Video Networking

  • IBM POS Unit Faces SEC Inquiry
    IBM said late Monday that it is being investigated by the Securities and Exchange Commission regarding its point-of-sale products unit.
  • J.D. Edwards’ CEO Speaks Out On PeopleSoft Buy
    Robert Dutkowsky, CEO of J.D. Edwards, told CRN Monday that the company's channel partners will be "dancing in the aisles" next week here at J.D. Edwards' user conference, as more details of PeopleSoft's plans for the company and its products come to light.
  • Sophos Sweetens Deal For Partners
    Sophos, a supplier of corporate antivirus software, Monday announced changes to its channel program that sweeten the deal for its solution provider partners.
  • U.S. Looks To Save $100M On Computers
    The Bush administration began a government-wide purchasing program for computer products Monday, in part to keep agencies from overpaying for software.
  • Sam's SAN Diary, Week #3: Vendor Meetings
    It has been a productive week in our SAN selection project. First, EMC arranged for a site visit at a comparable firm where we saw its new Symmetrix hardware (and the Celerra NAS head it had deployed). This firm had bought an older Symmetrix and Celerra for data management four years ago, and after 9/11 decided to redeploy that to a disaster-recovery site, putting a newer, more compact pair of devices into its relatively small computer room. It had to do some reengineering for the new EMC box as the old one had SCSI disks and servers, while the new one was Fibre Channel. This resulted in the deployment of a Fibre Channel switch, which was not used in its older deployment since the servers were directly attached to Symmetrix ports.
  • Cisco: It’s Not (Just) the Economy
    Part of Cisco's problem is certainly economic: The dot-com boom times are over, and the company has had to readjust to leaner and meaner days. But part of the issue is that the structure and nature of the core network is changing, and the company's product portfolio has several blind spots and holes that its competitors have taken advantage of. And as Cisco's product mix changes, VARs will have to transform themselves as well, learning new skills and picking new alliances. It is during this change that Cisco is vulnerable.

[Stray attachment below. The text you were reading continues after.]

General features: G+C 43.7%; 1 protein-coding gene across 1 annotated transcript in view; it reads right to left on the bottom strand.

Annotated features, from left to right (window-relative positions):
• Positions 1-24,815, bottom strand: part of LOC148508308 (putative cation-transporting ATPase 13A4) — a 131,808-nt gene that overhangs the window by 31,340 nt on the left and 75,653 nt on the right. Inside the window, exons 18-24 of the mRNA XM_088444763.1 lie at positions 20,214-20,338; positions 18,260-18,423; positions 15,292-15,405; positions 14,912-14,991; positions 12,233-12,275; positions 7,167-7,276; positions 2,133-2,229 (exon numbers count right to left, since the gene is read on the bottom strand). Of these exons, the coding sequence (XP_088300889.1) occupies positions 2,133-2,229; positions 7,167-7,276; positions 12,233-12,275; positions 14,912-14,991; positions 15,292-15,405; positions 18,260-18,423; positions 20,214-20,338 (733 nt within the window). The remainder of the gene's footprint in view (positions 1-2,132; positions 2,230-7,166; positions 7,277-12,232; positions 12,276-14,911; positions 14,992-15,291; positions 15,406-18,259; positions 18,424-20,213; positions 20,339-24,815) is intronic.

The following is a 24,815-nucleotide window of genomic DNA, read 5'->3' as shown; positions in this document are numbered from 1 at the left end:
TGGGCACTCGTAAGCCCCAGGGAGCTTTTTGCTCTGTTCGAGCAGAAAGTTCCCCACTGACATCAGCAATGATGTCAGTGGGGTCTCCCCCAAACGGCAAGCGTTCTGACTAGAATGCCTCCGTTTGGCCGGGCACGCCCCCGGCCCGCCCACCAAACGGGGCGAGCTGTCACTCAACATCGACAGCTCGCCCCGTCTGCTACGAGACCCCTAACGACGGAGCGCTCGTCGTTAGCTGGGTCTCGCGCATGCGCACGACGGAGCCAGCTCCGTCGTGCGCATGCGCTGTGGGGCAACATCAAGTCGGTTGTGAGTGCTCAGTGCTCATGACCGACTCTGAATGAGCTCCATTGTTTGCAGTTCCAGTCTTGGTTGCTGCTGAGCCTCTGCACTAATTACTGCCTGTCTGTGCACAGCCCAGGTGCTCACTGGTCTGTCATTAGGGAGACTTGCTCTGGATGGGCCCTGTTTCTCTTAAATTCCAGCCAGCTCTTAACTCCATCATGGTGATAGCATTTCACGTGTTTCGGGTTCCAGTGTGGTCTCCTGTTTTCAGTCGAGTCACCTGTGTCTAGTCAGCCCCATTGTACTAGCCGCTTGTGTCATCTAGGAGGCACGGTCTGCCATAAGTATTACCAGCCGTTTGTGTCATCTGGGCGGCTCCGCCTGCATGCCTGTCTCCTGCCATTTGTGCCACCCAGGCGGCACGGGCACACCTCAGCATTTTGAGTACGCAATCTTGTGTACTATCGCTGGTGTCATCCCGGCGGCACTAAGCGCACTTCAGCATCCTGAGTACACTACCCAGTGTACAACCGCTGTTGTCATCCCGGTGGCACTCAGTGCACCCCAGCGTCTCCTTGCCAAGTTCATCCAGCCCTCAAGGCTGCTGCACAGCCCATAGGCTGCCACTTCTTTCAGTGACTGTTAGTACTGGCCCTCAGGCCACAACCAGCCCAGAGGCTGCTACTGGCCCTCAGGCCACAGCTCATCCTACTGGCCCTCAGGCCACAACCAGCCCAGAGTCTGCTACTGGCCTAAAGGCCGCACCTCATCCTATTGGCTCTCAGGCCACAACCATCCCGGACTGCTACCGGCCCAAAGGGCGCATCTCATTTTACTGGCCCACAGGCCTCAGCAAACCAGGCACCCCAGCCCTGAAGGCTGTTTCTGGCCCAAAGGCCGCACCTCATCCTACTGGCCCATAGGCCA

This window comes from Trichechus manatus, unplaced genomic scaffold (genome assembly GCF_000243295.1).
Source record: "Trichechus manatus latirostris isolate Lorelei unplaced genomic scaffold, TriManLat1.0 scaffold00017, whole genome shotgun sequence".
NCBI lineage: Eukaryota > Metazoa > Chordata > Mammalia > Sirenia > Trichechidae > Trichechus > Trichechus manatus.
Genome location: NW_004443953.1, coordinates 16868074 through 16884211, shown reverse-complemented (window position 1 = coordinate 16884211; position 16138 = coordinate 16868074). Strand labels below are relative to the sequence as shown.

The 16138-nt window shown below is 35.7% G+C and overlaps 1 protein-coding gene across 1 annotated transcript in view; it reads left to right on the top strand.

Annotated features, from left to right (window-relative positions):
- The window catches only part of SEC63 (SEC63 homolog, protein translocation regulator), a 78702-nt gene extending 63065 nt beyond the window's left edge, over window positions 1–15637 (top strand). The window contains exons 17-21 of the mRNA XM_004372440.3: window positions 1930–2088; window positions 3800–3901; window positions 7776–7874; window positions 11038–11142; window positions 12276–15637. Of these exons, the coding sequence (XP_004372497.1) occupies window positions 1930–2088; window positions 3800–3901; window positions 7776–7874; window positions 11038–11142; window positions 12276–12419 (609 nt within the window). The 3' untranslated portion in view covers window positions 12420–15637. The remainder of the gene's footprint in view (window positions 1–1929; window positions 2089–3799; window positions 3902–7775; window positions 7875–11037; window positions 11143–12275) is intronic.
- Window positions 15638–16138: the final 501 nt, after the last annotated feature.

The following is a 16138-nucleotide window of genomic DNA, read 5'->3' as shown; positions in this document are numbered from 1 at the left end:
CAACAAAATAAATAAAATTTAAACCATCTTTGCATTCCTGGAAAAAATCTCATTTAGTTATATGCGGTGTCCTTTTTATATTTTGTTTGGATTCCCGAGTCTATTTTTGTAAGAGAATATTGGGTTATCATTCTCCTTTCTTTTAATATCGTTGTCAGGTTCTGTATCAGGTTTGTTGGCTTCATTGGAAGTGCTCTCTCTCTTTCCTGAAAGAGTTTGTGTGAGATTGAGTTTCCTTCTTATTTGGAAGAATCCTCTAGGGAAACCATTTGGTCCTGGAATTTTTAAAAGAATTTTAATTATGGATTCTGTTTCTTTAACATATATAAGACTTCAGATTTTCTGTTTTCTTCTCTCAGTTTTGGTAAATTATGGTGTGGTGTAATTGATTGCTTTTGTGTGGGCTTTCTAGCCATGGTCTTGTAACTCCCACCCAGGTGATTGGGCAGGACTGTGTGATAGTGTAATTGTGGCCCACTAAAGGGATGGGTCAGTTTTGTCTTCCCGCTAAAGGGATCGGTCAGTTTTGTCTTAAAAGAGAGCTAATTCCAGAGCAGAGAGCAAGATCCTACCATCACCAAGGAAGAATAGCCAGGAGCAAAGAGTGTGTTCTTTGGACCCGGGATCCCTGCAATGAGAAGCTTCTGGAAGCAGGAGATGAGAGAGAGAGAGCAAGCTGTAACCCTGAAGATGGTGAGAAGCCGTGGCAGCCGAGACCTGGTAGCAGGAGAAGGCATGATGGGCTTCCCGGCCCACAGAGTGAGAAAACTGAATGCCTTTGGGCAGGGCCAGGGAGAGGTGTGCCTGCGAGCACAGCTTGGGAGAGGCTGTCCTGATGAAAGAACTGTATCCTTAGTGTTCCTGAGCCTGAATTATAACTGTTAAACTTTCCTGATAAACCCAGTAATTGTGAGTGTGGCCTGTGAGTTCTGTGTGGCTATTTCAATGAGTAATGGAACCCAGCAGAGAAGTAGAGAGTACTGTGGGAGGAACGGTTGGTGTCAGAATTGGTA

• Face-To-Face: John Chambers Answers Your Questions
    No other tier-one vendor CEO involves himself with partners quite the way Cisco CEO John Chambers does. When his partners gather for their annual conference, for example, he not only sojourns to see them and delivers a keynote address, but he also stays the entire duration of the conference, holding as many meetings as possible with allies over several days. Recently, when Cisco partners gathered in Las Vegas for their annual event, Chambers holed up in the Venetian Hotel. More than anything, he wanted feedback on how well his company made good on promises made a year ago at the last gathering, in Florida. In more than 50 meetings in three days, he got an earful, much as he did in Orlando one year ago. There, Chambers encountered an angry mob of Gold-level partners upset over product dumping by telecommunications companies. Their sales behavior was destroying margins to be made on the sale and service of Cisco equipment, and ruining life for many partners, they told him.
  • Are Cisco’s Rivals Undervalued?
    By one large measure--market capitalization--Cisco has all but flattened the competition in the past two years. Its market cap alone is two-and-one-half times that of 11 of its largest competitors combined.
  • John Chambers: Then & Now
    Spend some time with Cisco CEO John Chambers and you'll hear some common themes and the occasional familiar joke. Productivity increases demand for IT consumption, partnering for the long haul results in the best alliances, etc. An unabashed optimist, Chambers clearly believes his company is the best-positioned vendor in the networking field. He's also confident that issues he and his lieutenants set out to fix one year ago have been adequately, though not completely, addressed. In this section, we compare several things Chambers said in our 2002 interview with things he said in this year's. Note the consistent themes. When "on message," Chambers is as focused as any CEO in the business.